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The Good Luck of Right Now

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Call it fate. Call it synchronicity. Call it an act of God. Call it . . . The Good Luck of Right Now. From The New York Times bestselling author of The Silver Linings Playbook comes an entertaining and inspiring tale that will leave you pondering the rhythms of the universe and marveling at the power of kindness and love.

For thirty-eight years, Bartholomew Neil has lived with his mother. When she gets sick and dies, he has no idea how to be on his own. His redheaded grief counselor, Wendy, says he needs to find his flock and leave the nest. But how does a man whose whole life has been grounded in his mom, Saturday mass, and the library learn how to fly?

Bartholomew thinks he’s found a clue when he discovers a “Free Tibet” letter from Richard Gere hidden in his mother’s underwear drawer. In her final days, mom called him Richard—there must be a cosmic connection. Believing that the actor is meant to help him, Bartholomew awkwardly starts his new life, writing Richard Gere a series of highly intimate letters. Jung and the Dalai Lama, philosophy and faith, alien abduction and cat telepathy, the Catholic Church and the mystery of women are all explored in his soul-baring epistles. But mostly the letters reveal one man’s heartbreakingly earnest attempt to assemble a family of his own.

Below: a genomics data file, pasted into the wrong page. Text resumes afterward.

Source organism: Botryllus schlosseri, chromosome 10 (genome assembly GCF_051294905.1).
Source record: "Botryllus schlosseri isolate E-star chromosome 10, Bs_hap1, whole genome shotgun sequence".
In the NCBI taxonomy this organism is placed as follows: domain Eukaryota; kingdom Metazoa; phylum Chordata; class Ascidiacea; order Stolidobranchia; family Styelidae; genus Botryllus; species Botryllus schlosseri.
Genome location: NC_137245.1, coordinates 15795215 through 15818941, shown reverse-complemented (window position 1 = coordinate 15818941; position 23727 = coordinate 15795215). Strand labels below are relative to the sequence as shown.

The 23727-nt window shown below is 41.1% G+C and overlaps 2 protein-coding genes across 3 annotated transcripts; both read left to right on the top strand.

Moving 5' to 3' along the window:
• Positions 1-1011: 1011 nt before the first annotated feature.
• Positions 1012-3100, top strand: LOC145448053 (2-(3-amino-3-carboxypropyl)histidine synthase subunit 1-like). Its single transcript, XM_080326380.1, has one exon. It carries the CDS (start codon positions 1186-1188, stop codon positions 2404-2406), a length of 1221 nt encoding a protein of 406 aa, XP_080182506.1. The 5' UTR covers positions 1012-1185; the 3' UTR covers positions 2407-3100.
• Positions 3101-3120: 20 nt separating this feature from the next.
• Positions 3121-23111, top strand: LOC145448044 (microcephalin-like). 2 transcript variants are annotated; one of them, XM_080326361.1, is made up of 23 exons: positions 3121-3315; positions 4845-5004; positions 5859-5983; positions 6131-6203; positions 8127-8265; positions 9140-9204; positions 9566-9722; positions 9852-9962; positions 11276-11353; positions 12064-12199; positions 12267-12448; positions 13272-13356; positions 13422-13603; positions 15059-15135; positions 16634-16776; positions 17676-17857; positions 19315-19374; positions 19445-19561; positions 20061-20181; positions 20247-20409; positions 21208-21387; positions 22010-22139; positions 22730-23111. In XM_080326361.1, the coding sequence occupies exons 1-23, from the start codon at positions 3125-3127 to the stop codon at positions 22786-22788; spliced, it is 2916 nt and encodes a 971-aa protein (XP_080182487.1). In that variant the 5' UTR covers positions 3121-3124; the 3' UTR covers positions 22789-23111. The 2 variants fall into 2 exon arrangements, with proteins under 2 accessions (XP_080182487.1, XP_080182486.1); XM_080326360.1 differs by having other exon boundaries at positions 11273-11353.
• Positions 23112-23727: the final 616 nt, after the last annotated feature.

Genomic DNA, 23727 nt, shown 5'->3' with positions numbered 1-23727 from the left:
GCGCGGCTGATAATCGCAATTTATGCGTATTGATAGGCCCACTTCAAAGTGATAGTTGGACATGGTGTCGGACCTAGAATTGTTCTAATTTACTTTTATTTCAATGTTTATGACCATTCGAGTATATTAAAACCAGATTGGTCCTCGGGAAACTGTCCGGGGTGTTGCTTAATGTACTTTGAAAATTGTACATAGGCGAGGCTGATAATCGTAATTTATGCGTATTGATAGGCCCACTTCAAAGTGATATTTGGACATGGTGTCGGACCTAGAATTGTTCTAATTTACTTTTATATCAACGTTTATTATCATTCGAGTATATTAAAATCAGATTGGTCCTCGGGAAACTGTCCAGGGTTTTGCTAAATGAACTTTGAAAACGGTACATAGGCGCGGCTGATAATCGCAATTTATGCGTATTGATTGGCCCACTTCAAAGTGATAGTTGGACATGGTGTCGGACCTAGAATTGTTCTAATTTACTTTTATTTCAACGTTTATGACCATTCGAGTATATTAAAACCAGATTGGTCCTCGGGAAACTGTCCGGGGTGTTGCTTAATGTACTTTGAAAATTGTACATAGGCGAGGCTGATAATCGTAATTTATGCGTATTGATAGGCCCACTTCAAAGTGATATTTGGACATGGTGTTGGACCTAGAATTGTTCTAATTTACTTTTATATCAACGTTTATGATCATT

A struggling priest, a “Girlbrarian,” her feline-loving, foul-mouthed brother, and the spirit of Richard Gere join the quest to help Bartholomew. In a rented Ford Focus, they travel to Canada to see the cat Parliament and find his biological father . . . and discover so much more.

304 pages, Hardcover

First published February 2, 2014

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About the author

Matthew Quick

9 books5,028 followers
Matthew Quick is the New York Times bestselling author of The Silver Linings Playbook—which was made into an Oscar-winning film—and eight other novels, including We Are the Light, a #1 Indie Next Pick and a Book of the Month selection. His work has been translated into more than thirty languages, received a PEN/Hemingway Award Honorable Mention, was an LA Times Book Prize finalist, a New York Times Book Review Editors’ Choice, a #1 bestseller in Brazil, a Deutscher Jugendliteratur Preis 2016 (German Youth Literature Prize) nominee, and selected by Nancy Pearl as one of Summer’s Best Books for NPR. The Hollywood Reporter has named him one of Hollywood’s 25 Most Powerful Authors. Matthew lives with his wife, the novelist Alicia Bessette, on North Carolina’s Outer Banks.

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Profile Image for Will Byrnes.
1,290 reviews120k followers
February 24, 2022
I wondered if faith were not a form of pretending
You’re in Luck! Matthew Quick, author of The Silver Linings Playbook, has written an incredibly moving story, populated with his usual range of damaged, quirky, lovable characters, but containing a core of significant philosophical substance.

A man called “Q”

Bartholomew Neil is 38 years old. He keeps a journal of interesting things. He has never held a job. He has lived with his mother all his life, and the two have always shared a close bond. His father has never really been in the picture. Bartholomew can probably be found somewhere on the autism scale. Although he has never spoken to her, he is smitten with a young lady at his local library. He calls her the Girlbrarian. He has an angry man in his stomach who keeps telling him awful things. He has no friends, but he has a young grief counselor, although she has troubles of her own. After a prolonged illness, Mom passed away. For the first time in his life, Bartholomew must take care of himself, a fledgling who needs to grow a pair…of wings.